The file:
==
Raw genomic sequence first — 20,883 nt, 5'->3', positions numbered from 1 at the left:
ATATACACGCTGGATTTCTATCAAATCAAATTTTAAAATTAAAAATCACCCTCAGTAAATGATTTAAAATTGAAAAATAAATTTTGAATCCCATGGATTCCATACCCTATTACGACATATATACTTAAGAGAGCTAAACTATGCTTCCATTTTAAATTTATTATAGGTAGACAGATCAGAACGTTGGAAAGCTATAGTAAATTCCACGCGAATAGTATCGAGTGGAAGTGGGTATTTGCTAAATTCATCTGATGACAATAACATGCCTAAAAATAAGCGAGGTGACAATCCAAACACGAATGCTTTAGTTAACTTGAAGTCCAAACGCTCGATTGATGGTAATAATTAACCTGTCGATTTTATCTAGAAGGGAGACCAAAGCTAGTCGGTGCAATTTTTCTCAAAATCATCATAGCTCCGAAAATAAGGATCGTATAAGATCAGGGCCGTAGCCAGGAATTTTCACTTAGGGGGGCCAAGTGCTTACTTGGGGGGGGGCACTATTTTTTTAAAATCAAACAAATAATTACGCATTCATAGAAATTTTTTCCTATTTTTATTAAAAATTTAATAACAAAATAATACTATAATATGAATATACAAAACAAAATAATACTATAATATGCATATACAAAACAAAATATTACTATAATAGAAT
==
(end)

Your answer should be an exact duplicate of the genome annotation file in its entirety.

Raw genomic sequence first — 20,883 nt, 5'->3', positions numbered from 1 at the left:
ATATACACGCTGGATTTCTATCAAATCAAATTTTAAAATTAAAAATCACCCTCAGTAAATGATTTAAAATTGAAAAATAAATTTTGAATCCCATGGATTCCATACCCTATTACGACATATATACTTAAGAGAGCTAAACTATGCTTCCATTTTAAATTTATTATAGGTAGACAGATCAGAACGTTGGAAAGCTATAGTAAATTCCACGCGAATAGTATCGAGTGGAAGTGGGTATTTGCTAAATTCATCTGATGACAATAACATGCCTAAAAATAAGCGAGGTGACAATCCAAACACGAATGCTTTAGTTAACTTGAAGTCCAAACGCTCGATTGATGGTAATAATTAACCTGTCGATTTTATCTAGAAGGGAGACCAAAGCTAGTCGGTGCAATTTTTCTCAAAATCATCATAGCTCCGAAAATAAGGATCGTATAAGATCAGGGCCGTAGCCAGGAATTTTCACTTAGGGGGGCCAAGTGCTTACTTGGGGGGGGGCACTATTTTTTTAAAATCAAACAAATAATTACGCATTCATAGAAATTTTTTCCTATTTTTATTAAAAATTTAATAACAAAATAATACTATAATATGAATATACAAAACAAAATAATACTATAATATGCATATACAAAACAAAATATTACTATAATAGAAT